Las Vegas mass shooting

Former Vice President and Democratic presidential candidate Joe Biden speaks during a gun safety forum Wednesday, Oct. 2, 2019, in Las Vegas. (AP Photo/John Locher)
1010 WINS Newsroom
October 03, 2019 - 12:16 am
LAS VEGAS (AP) — Democratic presidential candidates reiterated their call for gun control Wednesday and urged Americans to keep up the fight for change, sidestepping the issue of impeachment in Washington and whether it will divert lawmakers. At a gun policy forum in Nevada, Cory Booker said the...
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People pray at a makeshift memorial for shooting victims, Tuesday, Oct. 1, 2019, in Las Vegas, on the anniversary of the mass shooting two years earlier. (AP Photo/John Locher)
1010 WINS Newsroom
October 02, 2019 - 2:50 am
LAS VEGAS (AP) — A reading of victims' names at the time bullets flew two years ago marked the end on Tuesday of the second anniversary of a shooting that killed 58 people at a country music festival on the Las Vegas Strip. "Those lives were senselessly taken," Las Vegas Mayor Carolyn Goodman told...
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FILE - In this Oct. 1, 2018, file photo, Megan Murphy, right in hat, embraces Cara Knoedler as Kenneth Wright wipes his eyes on the first anniversary of the mass shooting in Las Vegas. In the two years since the deadliest mass shooting in modern U.S. history, the federal government and states have taken some action to tighten gun regulations. But advocates say they're frustrated more hasn't been done since the attack in Las Vegas killed 58 people on Oct. 1, 2017, and that mass shootings keep happening across the country. (AP Photo/John Locher, File)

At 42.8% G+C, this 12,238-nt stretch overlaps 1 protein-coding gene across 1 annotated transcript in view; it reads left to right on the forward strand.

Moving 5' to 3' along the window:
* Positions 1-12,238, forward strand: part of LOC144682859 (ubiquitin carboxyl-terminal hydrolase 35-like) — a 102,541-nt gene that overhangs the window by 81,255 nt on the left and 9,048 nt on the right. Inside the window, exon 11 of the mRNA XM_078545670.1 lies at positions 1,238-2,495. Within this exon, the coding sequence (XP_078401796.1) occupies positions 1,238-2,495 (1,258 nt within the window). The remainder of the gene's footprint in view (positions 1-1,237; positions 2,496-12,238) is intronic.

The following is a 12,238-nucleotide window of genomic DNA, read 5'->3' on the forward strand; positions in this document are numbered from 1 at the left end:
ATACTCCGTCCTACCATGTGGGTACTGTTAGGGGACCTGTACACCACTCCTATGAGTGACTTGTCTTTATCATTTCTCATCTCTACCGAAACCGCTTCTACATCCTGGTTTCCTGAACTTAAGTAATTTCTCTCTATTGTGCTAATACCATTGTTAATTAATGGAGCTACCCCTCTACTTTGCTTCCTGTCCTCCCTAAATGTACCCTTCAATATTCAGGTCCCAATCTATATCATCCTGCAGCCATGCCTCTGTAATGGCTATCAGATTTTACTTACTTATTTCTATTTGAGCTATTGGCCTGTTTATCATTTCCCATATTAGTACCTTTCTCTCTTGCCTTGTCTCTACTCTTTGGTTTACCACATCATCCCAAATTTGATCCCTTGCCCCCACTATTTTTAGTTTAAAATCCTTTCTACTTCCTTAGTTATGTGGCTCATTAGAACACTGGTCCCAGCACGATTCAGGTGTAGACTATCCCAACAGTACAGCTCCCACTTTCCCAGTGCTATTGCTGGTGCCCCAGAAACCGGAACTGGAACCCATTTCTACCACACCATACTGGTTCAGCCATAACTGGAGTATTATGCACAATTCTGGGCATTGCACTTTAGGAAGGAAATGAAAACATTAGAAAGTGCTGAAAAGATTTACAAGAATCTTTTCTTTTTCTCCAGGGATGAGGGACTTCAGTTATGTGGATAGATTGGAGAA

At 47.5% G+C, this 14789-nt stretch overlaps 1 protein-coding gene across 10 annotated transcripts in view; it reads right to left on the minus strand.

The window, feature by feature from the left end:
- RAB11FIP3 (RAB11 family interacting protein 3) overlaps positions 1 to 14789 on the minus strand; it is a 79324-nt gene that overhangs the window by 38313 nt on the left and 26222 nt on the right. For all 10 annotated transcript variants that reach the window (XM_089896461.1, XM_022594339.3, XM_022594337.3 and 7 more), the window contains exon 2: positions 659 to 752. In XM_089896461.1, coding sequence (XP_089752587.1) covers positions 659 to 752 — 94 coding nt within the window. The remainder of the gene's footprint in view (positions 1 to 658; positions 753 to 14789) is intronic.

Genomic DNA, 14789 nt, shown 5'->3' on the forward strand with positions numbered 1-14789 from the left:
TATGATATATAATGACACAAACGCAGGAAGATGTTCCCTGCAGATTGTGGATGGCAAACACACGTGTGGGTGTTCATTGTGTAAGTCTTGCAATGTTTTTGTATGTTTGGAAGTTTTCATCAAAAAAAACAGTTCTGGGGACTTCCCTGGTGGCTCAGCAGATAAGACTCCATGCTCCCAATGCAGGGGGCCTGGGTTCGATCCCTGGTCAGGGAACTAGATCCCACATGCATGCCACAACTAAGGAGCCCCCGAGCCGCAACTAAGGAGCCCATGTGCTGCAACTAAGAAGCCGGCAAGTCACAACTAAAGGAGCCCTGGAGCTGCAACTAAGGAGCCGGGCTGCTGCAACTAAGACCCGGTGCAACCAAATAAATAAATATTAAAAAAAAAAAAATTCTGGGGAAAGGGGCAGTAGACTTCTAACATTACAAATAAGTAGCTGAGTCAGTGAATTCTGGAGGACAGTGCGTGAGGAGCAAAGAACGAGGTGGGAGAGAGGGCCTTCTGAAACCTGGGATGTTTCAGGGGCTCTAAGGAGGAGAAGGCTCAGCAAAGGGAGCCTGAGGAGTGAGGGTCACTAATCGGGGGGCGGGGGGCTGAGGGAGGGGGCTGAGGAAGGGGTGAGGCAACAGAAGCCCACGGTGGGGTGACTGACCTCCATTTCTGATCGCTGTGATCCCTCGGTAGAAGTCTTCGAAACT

1010 WINS Newsroom
October 01, 2019 - 12:13 am
LAS VEGAS (AP) — In the two years since the deadliest mass shooting in modern U.S. history, the federal government and states have tightened some gun regulations. But advocates say they're frustrated that more hasn't been done since 58 people died at a concert on the Las Vegas Strip, and that mass...
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FILE - In this March 24, 2018, file photo, thousands of people gather on the grounds of the Texas State Capitol during a "March for Our Lives" rally in Austin, Texas. The vast majority of mass shooters have acquired their firearms legally with nothing in their background that would have prohibited them from possessing a gun. But there have been examples of lapses in the background check system that allowed guns to end up in the wrong hands. Very few states also have a mechanism to seize firearms from someone who is not legally allowed to possess one.(Nick Wagner/Austin American-Statesman via AP, File)